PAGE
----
6 thoughts on “Is Panic Spreading Faster Than Coronavirus Itself?

  1. ejones9

    You did a great job connecting such an impactful world crisis to cognitive psychology. This is one topic everyone can relate to, and it is important to be aware and educated about the virus. As for psychology, looking at the ways it is impacting us cognitively is very interesting and important as well. Good job!

  2. swills

    I’m impressed with the way that you tied in the cognitive aspects of what is happening all around the country and world right now! Especially as someone who, thankfully, hasn’t gotten sick yet, it’s easy to look at the panic as irrational and not worth being cautious over. However, it does come form an evolutionary preservation motive that kind of turns into “every person for themselves”. It’s also interesting that this might be the first encounter that some people in the US have had with a lack of resources. We are accustomed and have an association with going to the store having more than what we need, and now that association is being tested which often leads to a fear or confusion response. This is another cognitive bias that is contributing to the panic. The one you mentioned about expecting bad news, however, was one I hadn’t thought about but makes a lot of sense. Thank you for sharing!

  3. ellsonke

    Very interesting! My own blog post was about a similar topic, but it also mentioned the influence of personal examples (such as knowing someone who contracted the virus) and extreme cases (young, healthy people passing away from complications of the virus) on people’s ability to accurately calculate the personal risks posed by coronavirus. The author made the argument that people are overreacting to the whole pandemic, which I agree with to the extent that it causes supply hoarding or “panic-buying,” as you put it. I’d argue that there are many people not taking it seriously enough.

  4. slevendo

    This is a great informative post that a lot of people should be reading (especially the panic buyers)! People are very confused and scared right now which leads them to believe any new source that they come across (including social media scams).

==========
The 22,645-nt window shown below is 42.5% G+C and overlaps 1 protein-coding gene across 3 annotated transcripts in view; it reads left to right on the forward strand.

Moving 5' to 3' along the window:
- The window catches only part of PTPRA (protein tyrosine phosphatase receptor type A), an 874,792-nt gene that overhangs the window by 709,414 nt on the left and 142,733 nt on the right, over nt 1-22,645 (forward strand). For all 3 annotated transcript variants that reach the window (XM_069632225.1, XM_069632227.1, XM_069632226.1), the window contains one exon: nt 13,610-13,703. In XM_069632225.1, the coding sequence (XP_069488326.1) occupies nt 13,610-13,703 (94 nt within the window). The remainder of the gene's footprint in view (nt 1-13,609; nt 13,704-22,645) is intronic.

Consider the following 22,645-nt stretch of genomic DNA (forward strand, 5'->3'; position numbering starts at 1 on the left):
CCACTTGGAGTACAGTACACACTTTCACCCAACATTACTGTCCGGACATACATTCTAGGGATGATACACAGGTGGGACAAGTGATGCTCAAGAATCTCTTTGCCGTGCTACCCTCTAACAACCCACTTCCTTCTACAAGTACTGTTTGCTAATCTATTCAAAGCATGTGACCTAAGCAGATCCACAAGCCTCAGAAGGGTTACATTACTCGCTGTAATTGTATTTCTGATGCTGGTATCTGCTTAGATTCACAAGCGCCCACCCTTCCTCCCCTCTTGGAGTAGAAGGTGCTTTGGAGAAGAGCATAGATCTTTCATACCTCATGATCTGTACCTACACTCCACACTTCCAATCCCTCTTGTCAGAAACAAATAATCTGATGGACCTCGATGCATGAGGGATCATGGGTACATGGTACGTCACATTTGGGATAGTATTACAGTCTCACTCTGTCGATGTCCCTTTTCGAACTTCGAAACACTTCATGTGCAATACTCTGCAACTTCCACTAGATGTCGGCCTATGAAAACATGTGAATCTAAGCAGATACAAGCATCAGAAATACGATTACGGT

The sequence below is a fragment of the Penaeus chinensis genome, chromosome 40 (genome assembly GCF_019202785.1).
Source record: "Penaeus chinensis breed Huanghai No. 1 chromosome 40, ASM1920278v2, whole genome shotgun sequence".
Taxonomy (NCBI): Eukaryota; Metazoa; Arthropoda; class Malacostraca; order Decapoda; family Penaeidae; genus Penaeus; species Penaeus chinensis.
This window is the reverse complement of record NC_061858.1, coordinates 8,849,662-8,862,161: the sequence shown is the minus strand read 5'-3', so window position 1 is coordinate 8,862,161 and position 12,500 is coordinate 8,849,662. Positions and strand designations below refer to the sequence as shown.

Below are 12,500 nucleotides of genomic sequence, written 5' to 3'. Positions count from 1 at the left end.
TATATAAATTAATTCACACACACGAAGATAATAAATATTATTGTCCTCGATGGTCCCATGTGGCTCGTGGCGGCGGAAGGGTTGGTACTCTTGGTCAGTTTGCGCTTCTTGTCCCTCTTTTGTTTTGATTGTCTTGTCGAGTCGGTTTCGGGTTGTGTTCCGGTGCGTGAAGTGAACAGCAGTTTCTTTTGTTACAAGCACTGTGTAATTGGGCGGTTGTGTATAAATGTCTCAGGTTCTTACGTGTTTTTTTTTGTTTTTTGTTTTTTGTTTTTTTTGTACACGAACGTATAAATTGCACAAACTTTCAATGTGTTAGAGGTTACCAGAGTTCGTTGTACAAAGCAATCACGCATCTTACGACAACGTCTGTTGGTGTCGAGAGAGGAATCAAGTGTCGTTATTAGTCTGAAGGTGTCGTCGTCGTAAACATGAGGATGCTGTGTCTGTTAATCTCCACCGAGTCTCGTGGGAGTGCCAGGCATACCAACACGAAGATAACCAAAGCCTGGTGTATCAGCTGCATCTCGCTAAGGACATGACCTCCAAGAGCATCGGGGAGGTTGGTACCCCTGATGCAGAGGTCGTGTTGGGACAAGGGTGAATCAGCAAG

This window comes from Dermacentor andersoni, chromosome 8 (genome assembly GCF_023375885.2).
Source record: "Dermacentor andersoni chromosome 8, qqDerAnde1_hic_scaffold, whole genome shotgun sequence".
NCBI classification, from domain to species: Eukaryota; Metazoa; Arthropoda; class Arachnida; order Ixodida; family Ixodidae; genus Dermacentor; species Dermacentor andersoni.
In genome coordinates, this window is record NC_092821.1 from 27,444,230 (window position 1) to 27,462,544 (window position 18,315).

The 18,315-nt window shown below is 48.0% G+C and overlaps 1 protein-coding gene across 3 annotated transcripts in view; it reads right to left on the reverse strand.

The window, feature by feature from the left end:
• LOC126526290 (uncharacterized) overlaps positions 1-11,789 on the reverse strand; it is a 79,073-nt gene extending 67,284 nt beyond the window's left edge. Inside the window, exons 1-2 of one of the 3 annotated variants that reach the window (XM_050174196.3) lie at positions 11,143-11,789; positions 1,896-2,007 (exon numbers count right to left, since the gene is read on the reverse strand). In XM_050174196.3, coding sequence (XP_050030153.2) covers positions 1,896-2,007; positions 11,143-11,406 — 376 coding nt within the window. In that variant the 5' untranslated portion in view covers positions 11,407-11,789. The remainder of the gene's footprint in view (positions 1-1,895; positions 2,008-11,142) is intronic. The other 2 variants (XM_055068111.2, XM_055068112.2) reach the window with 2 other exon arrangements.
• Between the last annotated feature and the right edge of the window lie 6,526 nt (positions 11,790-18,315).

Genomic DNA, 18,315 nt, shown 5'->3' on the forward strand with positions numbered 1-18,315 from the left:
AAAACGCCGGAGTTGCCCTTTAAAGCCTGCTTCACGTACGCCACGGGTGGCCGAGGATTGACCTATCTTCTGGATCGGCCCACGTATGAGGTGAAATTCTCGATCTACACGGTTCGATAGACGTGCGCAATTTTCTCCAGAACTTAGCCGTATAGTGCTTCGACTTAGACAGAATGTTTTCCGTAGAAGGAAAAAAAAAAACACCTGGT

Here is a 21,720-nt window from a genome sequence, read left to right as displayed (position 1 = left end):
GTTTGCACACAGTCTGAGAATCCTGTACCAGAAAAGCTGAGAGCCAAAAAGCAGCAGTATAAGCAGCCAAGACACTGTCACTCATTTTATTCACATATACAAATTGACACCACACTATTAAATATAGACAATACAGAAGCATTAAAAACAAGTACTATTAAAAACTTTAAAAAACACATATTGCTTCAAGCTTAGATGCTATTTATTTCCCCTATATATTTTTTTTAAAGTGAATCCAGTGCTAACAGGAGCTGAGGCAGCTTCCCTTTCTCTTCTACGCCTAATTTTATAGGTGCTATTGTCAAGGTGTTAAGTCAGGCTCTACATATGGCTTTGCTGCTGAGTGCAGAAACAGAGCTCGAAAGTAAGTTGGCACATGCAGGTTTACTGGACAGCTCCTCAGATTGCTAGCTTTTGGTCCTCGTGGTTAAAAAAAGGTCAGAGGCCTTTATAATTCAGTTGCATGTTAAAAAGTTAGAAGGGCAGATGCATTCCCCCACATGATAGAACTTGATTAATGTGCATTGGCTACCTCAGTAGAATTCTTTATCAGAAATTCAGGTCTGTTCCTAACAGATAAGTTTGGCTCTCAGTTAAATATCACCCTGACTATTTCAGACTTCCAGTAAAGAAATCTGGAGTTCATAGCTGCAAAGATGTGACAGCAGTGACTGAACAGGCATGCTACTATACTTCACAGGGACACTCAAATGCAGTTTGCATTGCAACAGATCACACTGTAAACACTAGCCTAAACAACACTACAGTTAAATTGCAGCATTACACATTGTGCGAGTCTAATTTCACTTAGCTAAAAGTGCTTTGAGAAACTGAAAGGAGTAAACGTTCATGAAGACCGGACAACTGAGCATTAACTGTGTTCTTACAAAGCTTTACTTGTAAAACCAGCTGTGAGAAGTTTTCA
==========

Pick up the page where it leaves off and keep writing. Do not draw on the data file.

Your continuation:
5. Nico

    Wow! You did an awesome job relating cognitive processes to this current pandemic. I agree with you in the sense that the virus has definitely impacted people in ways they never thought would happen, such as panic-buying. Some of my family members have definitely fell victim to panic-buying. However, we still can’t figure out why people have bought all the toilet tissue… Anyways, this pandemic is an issue that everyone in the world can relate to. Your connection between this pandemic and cognitive processes is a great read, and I believe that everyone should look further into it. Not only should they increase their knowledge on how certain things affect cognition, but they should generally educate themselves more on how to take precautions and help with situations like this, instead of fall victim to things like panic-buying. Overall, great job!

  6. scampbellharris

    This does a great job of connecting real world to cognitive psychology. I agree with these other replies as well. We need to all think about this virus and cognitive psychology in a deeper way that will help us feel more in control of the things that are going on around us.